“Tis with our judgements as our watches, none go just alike, yet each believes his own.”
— — Alexander Pope, “An Essay on Criticism” (1710)
The steady, rhythmic pulsing of what Yuri calls a “hairspring” reeks of eighth grade science class and a dying frog. It’s all just the same, right down to the tense quiet, the cold, sharp instruments, and the eye—watering chemical waft.
“It looks like a tiny beating heart,” Yuri murmurs, confirming the vivisectionist motif. As he speaks, he stares unblinkingly at the tiny object in front of him with all the steely focus of a surgeon. But, when he suddenly looks up, his bright eyes crinkle and his lips stretch into a toothy smile that seems far removed from acts of petty cruelty carried out in the name of anatomical science.
In a thick accent straight out of a Cold War spy movie, Yuri continues to explain that the hairspring“ is the watch’s heart. Unless it’s healthy, a watch won’t go. ”Then, with a sudden jab of a tiny screwdriver, the heart stops.
“I have to stop the watch to work on it,” Yuri explains as his long, smooth, fingers deftly wiggle the snake coils of the hair spring loose from the guts of the gold Rolex anesthetized on his tidy operating table. There is little natural light over his workspace so Yuri operates under the hum of a white florescent tube. A worn leather patch on the elbow of
a cashmere sweater, Yuri’s neat and orderly workbench occupies the humble back corner of a posh Newbury Street jewelry store. In fact, everything about Yuri is neat and orderly: close- — cropped curls moussed tight over a broad, round face, carefully manicured nails, matching gold neck chain and bracelet, and frameless spectacles clinging to the end of a strong, crooked nose. His brown, pointy shoes have a mirror shine.
With a flick of miniature tweezers, he flops the hair spring into an acetone bath. Multiple twists, tugs, and delicate turns later, it is joined by a thimbleful of tiny screws, gears, gaskets and springs. “An hour in the solvent and they’ll shine like new,” Yuri promises, removing his glasses, folding them closed, and placing them gingerly in a worn patch at the top of his workbench. Underneath, there are several clear plastic sets of drawers, each tiny compartment stuffed with its own, curious contents. Everything, it seems, has its correct place in Yuri’s domain, and necessarily so. Watchmaking is all about imposing order on complicated, if tiny, worlds.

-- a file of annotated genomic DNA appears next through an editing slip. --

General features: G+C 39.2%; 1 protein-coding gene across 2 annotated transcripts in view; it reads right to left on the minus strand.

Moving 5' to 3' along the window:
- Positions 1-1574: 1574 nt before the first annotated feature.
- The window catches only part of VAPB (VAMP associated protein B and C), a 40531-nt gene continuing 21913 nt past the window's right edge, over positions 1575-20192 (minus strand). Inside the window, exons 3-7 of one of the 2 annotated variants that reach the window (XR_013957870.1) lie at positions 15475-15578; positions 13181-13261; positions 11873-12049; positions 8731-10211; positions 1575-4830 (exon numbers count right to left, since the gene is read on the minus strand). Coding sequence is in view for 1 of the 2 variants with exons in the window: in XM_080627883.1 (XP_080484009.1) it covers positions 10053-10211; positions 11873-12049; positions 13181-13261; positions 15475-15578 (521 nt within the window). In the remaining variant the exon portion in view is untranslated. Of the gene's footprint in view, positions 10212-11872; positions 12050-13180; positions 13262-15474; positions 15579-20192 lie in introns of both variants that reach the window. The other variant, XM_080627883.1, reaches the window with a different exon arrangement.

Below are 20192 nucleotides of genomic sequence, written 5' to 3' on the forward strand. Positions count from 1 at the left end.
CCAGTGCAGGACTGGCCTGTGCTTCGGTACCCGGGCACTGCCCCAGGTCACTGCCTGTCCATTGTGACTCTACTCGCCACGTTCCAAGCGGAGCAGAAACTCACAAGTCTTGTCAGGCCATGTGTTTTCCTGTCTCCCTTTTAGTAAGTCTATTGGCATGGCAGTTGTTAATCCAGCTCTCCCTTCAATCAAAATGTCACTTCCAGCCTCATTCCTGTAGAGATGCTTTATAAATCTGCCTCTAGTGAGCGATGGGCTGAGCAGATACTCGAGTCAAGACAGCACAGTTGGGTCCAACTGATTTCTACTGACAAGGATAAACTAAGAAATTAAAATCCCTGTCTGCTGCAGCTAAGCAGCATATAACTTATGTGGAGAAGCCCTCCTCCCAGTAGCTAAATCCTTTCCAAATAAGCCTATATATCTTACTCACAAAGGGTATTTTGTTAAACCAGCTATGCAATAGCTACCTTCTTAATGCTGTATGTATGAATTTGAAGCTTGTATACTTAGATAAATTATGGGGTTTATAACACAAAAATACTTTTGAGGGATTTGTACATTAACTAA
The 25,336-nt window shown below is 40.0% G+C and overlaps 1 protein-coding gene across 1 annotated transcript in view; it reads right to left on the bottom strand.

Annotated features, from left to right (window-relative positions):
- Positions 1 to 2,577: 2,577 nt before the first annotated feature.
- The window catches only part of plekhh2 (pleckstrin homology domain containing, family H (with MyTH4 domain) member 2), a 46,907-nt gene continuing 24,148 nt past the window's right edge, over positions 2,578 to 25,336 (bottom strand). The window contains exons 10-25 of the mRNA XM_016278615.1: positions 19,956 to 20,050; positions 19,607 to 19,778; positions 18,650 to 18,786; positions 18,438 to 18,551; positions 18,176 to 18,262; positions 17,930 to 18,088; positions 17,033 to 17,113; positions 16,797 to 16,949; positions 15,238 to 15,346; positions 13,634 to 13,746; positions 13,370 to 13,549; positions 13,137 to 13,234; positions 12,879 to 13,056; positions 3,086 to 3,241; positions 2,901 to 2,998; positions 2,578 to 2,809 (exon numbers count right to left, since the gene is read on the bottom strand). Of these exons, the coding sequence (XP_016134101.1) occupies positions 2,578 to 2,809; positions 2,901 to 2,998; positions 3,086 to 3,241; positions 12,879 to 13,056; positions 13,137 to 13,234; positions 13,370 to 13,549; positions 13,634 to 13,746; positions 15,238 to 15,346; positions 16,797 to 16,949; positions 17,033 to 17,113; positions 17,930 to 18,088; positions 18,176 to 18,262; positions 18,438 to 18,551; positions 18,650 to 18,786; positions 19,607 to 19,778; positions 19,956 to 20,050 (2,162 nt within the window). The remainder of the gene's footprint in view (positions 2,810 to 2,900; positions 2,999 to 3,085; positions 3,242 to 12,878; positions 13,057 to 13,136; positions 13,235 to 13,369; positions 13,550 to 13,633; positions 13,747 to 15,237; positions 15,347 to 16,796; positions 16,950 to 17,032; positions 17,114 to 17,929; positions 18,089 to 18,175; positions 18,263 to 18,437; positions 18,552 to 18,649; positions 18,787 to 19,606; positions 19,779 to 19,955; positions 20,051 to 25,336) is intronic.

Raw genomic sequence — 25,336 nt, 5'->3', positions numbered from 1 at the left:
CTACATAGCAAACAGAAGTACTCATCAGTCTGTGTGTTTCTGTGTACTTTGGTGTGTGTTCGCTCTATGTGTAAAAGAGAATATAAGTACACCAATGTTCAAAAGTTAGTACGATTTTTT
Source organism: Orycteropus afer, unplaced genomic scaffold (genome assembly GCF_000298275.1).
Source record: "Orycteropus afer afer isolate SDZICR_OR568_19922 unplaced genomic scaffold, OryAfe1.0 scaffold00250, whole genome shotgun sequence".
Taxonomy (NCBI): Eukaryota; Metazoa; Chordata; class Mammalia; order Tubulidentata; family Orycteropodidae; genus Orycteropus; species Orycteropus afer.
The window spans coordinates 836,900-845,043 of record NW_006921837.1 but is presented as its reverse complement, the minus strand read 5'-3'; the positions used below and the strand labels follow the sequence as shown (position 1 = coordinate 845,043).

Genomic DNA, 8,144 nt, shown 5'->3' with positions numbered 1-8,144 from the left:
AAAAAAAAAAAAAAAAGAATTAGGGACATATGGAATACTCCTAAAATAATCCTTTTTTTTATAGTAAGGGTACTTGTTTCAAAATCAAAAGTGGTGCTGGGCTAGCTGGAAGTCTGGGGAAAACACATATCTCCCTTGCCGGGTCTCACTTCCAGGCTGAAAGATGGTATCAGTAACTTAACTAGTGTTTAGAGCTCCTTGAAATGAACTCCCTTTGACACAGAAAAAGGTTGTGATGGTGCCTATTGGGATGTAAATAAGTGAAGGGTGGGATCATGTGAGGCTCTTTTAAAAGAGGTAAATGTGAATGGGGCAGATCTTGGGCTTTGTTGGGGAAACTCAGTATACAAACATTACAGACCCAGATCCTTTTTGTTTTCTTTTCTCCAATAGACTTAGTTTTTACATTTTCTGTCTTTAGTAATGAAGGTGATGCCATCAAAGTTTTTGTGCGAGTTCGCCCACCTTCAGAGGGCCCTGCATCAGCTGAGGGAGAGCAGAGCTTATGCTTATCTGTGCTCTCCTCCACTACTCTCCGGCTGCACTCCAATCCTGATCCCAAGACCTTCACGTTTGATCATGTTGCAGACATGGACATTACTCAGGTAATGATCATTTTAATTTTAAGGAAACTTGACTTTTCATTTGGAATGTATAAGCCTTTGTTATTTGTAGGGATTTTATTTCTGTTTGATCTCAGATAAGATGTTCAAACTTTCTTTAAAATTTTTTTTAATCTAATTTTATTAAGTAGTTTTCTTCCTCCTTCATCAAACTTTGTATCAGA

A typical mechanical wristwatch has more than 200 parts and each one of them has a name. “I don’t know the English for this,” Yuri concedes, furrowing his bushy brows, as he holds up what looks like a little wagon wheel with a stubby bit of axle protruding from the center, “but it’s called sotrudniki in Russian. It’s what keeps the watch ticking with the cor
rect beat.” Or at least that’s the idea; apparently lots of things conspire against good time-keeping in a watch.
First of all, there’s gravity. Whatever position a watch is in, gravity is always pulling the moving bits down toward the center of the earth, slowing it down or speeding it up depending on the watch’s orientation. Temperature poses problems, too. Too hot and
springs get less springy, slowing a watch down; too cold and it’s just the opposite. Changes in temperature can also affect the lubricants that keep tiny parts running smoothly. Likewise, bumps and other movements affect accuracy, adding or subtracting speed from the otherwise steady transit of the sotrudniki — “balancestaff,” Yuri suddenly and triumphantly recalls.
But the most insidious enemy is the simple physics of springs — when they are wound tightly, they exert a lot of force, when mostly unwound, they exert comparatively less. This means that when a watch is fully wound, it would tend to run quite fast, and then slower and slower as the mainspring gradually uncoils. This is where the hairspring comes in. With each tick of the watch — each beat of the heart — the hairspring applies an oppositional force to the mainspring, more force when the watch is fully wound and then progressively less as the watch unwinds. This produces a state (at least in an ideal world) called isochronism, in which the watch runs at the same rate whether it has just been wound up or is almost completely unwound. But few of Yuri’s customers know anything about hair-springs or isochronism; they just want their watches to run on time.